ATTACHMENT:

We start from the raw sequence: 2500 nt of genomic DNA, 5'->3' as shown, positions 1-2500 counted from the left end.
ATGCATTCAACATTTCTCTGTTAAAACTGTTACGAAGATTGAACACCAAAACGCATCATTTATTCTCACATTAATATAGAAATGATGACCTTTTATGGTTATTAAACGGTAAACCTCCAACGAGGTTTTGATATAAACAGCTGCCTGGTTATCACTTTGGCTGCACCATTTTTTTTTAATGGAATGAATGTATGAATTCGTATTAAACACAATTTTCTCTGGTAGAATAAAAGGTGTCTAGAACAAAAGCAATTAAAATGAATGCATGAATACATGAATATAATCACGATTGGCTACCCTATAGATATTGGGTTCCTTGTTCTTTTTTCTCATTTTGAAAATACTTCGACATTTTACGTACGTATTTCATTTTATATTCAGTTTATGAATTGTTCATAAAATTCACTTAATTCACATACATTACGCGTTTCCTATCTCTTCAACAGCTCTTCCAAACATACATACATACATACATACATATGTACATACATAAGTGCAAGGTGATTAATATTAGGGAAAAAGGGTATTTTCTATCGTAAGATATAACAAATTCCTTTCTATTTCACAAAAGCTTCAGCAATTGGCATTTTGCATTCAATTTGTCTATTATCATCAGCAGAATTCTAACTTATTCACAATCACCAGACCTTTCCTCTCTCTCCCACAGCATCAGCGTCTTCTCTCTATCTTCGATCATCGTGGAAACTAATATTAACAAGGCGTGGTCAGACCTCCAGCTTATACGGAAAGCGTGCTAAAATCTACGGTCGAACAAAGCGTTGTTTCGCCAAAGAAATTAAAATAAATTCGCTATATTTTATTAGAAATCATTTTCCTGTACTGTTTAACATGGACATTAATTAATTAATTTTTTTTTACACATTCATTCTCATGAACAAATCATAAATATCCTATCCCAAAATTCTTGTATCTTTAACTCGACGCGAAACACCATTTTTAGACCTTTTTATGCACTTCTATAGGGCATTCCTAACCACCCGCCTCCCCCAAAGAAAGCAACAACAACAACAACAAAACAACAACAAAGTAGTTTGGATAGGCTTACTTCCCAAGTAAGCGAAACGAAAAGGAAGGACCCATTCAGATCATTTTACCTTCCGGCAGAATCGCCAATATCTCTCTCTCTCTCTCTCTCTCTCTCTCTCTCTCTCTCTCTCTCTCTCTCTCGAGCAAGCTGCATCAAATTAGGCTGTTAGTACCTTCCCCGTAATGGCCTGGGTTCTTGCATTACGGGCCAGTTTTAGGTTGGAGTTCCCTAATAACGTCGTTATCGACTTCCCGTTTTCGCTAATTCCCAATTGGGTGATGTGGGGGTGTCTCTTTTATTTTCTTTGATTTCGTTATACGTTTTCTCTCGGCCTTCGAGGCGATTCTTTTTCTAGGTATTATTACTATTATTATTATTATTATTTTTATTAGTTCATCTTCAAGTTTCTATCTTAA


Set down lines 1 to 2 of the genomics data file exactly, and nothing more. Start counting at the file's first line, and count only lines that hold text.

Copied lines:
We start from the raw sequence: 2500 nt of genomic DNA, 5'->3' as shown, positions 1-2500 counted from the left end.
ATGCATTCAACATTTCTCTGTTAAAACTGTTACGAAGATTGAACACCAAAACGCATCATTTATTCTCACATTAATATAGAAATGATGACCTTTTATGGTTATTAAACGGTAAACCTCCAACGAGGTTTTGATATAAACAGCTGCCTGGTTATCACTTTGGCTGCACCATTTTTTTTTAATGGAATGAATGTATGAATTCGTATTAAACACAATTTTCTCTGGTAGAATAAAAGGTGTCTAGAACAAAAGCAATTAAAATGAATGCATGAATACATGAATATAATCACGATTGGCTACCCTATAGATATTGGGTTCCTTGTTCTTTTTTCTCATTTTGAAAATACTTCGACATTTTACGTACGTATTTCATTTTATATTCAGTTTATGAATTGTTCATAAAATTCACTTAATTCACATACATTACGCGTTTCCTATCTCTTCAACAGCTCTTCCAAACATACATACATACATACATACATATGTACATACATAAGTGCAAGGTGATTAATATTAGGGAAAAAGGGTATTTTCTATCGTAAGATATAACAAATTCCTTTCTATTTCACAAAAGCTTCAGCAATTGGCATTTTGCATTCAATTTGTCTATTATCATCAGCAGAATTCTAACTTATTCACAATCACCAGACCTTTCCTCTCTCTCCCACAGCATCAGCGTCTTCTCTCTATCTTCGATCATCGTGGAAACTAATATTAACAAGGCGTGGTCAGACCTCCAGCTTATACGGAAAGCGTGCTAAAATCTACGGTCGAACAAAGCGTTGTTTCGCCAAAGAAATTAAAATAAATTCGCTATATTTTATTAGAAATCATTTTCCTGTACTGTTTAACATGGACATTAATTAATTAATTTTTTTTTACACATTCATTCTCATGAACAAATCATAAATATCCTATCCCAAAATTCTTGTATCTTTAACTCGACGCGAAACACCATTTTTAGACCTTTTTATGCACTTCTATAGGGCATTCCTAACCACCCGCCTCCCCCAAAGAAAGCAACAACAACAACAACAAAACAACAACAAAGTAGTTTGGATAGGCTTACTTCCCAAGTAAGCGAAACGAAAAGGAAGGACCCATTCAGATCATTTTACCTTCCGGCAGAATCGCCAATATCTCTCTCTCTCTCTCTCTCTCTCTCTCTCTCTCTCTCTCTCTCTCTCTCTCGAGCAAGCTGCATCAAATTAGGCTGTTAGTACCTTCCCCGTAATGGCCTGGGTTCTTGCATTACGGGCCAGTTTTAGGTTGGAGTTCCCTAATAACGTCGTTATCGACTTCCCGTTTTCGCTAATTCCCAATTGGGTGATGTGGGGGTGTCTCTTTTATTTTCTTTGATTTCGTTATACGTTTTCTCTCGGCCTTCGAGGCGATTCTTTTTCTAGGTATTATTACTATTATTATTATTATTATTTTTATTAGTTCATCTTCAAGTTTCTATCTTAA